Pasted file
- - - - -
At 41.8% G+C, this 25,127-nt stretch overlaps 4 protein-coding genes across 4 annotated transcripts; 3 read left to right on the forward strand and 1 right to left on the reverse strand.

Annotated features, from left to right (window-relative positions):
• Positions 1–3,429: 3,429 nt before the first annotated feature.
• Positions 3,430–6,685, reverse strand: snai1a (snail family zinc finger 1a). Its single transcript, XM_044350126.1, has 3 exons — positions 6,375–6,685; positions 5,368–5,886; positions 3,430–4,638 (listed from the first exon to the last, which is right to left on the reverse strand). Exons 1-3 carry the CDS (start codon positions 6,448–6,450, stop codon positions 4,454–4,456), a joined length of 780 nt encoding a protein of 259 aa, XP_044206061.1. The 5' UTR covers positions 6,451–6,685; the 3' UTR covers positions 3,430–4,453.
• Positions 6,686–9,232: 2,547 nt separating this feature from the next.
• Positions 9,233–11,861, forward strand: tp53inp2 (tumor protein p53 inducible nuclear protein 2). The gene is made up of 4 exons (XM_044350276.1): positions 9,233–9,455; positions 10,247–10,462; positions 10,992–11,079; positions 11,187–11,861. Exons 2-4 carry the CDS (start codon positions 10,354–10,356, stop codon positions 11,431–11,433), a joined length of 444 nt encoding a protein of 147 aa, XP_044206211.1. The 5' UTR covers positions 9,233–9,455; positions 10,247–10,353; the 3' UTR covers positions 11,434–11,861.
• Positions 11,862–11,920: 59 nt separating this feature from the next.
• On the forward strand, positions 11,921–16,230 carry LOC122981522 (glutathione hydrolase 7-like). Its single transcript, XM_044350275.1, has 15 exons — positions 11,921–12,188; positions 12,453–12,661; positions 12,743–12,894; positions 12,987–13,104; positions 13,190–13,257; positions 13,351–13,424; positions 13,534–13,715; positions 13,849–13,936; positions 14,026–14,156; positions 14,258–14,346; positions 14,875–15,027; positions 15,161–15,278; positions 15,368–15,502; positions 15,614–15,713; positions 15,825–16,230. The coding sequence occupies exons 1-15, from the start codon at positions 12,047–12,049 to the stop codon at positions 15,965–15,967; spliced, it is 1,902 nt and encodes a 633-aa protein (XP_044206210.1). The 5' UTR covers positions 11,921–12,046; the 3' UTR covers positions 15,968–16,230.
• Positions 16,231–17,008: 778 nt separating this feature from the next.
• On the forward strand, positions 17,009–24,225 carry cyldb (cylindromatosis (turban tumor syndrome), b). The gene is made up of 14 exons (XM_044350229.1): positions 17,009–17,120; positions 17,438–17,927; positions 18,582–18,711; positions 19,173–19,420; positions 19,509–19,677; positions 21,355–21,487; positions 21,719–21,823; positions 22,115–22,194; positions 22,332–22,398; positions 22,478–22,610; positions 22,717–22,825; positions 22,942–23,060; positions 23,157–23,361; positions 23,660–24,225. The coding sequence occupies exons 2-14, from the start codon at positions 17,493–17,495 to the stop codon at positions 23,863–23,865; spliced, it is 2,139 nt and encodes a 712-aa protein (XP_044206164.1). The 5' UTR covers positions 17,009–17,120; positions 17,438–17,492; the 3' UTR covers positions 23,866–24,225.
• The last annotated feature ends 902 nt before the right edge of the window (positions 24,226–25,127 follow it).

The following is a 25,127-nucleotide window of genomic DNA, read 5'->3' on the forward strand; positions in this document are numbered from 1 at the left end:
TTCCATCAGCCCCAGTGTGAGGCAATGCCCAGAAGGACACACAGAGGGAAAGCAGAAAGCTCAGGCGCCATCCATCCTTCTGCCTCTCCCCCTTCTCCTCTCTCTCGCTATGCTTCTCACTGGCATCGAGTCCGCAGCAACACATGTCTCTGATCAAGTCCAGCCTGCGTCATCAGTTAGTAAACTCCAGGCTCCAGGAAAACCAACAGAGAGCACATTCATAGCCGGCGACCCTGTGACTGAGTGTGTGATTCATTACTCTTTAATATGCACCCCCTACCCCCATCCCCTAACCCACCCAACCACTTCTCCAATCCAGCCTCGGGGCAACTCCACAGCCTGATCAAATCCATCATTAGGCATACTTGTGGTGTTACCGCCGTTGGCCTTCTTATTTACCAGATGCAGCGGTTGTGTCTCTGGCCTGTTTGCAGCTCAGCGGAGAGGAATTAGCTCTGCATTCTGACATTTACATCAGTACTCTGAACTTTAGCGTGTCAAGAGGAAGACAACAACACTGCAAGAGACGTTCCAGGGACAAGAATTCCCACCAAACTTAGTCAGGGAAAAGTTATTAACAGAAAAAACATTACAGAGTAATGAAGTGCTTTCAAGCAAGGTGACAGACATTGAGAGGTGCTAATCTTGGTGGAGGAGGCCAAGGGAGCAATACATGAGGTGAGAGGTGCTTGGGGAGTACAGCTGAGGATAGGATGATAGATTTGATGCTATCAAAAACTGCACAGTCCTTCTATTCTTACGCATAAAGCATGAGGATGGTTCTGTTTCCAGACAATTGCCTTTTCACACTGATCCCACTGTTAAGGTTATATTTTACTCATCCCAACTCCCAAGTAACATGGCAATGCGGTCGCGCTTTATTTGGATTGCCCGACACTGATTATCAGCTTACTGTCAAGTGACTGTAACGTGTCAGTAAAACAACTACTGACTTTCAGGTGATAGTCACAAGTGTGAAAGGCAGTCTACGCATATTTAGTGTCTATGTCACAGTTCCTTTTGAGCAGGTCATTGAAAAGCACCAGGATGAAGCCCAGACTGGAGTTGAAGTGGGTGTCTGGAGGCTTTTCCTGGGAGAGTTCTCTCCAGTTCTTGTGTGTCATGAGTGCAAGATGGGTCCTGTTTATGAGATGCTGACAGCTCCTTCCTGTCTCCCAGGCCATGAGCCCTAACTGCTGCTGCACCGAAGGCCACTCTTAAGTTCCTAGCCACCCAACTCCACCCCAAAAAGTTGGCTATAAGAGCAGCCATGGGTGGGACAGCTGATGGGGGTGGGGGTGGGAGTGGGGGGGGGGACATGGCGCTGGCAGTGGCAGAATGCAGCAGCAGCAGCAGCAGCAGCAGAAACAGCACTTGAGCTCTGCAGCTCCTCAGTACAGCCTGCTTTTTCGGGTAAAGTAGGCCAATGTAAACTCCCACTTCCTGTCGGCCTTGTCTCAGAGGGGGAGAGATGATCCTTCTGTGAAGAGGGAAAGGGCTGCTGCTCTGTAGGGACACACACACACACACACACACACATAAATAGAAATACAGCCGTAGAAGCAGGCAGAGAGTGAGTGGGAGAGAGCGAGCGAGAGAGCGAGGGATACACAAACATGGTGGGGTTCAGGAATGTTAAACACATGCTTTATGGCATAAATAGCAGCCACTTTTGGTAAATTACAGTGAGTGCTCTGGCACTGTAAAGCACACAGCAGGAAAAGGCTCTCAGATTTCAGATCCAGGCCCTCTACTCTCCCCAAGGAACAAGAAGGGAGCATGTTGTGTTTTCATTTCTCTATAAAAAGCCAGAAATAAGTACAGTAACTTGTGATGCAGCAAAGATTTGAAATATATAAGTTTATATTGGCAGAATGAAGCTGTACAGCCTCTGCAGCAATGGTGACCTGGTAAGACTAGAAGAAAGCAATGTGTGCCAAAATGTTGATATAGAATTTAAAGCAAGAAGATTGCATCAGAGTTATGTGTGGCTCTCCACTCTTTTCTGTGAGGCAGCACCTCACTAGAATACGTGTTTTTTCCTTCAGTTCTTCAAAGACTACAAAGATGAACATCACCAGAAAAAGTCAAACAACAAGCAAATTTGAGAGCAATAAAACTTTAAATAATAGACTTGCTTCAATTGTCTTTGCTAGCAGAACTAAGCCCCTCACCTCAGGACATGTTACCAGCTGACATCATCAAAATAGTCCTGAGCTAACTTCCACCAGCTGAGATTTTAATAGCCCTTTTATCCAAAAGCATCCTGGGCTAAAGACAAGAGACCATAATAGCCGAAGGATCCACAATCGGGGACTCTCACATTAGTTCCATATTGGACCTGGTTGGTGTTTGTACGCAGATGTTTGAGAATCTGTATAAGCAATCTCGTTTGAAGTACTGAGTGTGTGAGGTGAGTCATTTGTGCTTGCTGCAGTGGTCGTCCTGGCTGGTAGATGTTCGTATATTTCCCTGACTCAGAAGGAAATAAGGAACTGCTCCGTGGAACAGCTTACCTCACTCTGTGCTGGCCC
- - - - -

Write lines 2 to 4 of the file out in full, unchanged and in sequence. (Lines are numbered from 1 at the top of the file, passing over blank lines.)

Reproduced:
Annotated features, from left to right (window-relative positions):
• Positions 1–3,429: 3,429 nt before the first annotated feature.
• Positions 3,430–6,685, reverse strand: snai1a (snail family zinc finger 1a). Its single transcript, XM_044350126.1, has 3 exons — positions 6,375–6,685; positions 5,368–5,886; positions 3,430–4,638 (listed from the first exon to the last, which is right to left on the reverse strand). Exons 1-3 carry the CDS (start codon positions 6,448–6,450, stop codon positions 4,454–4,456), a joined length of 780 nt encoding a protein of 259 aa, XP_044206061.1. The 5' UTR covers positions 6,451–6,685; the 3' UTR covers positions 3,430–4,453.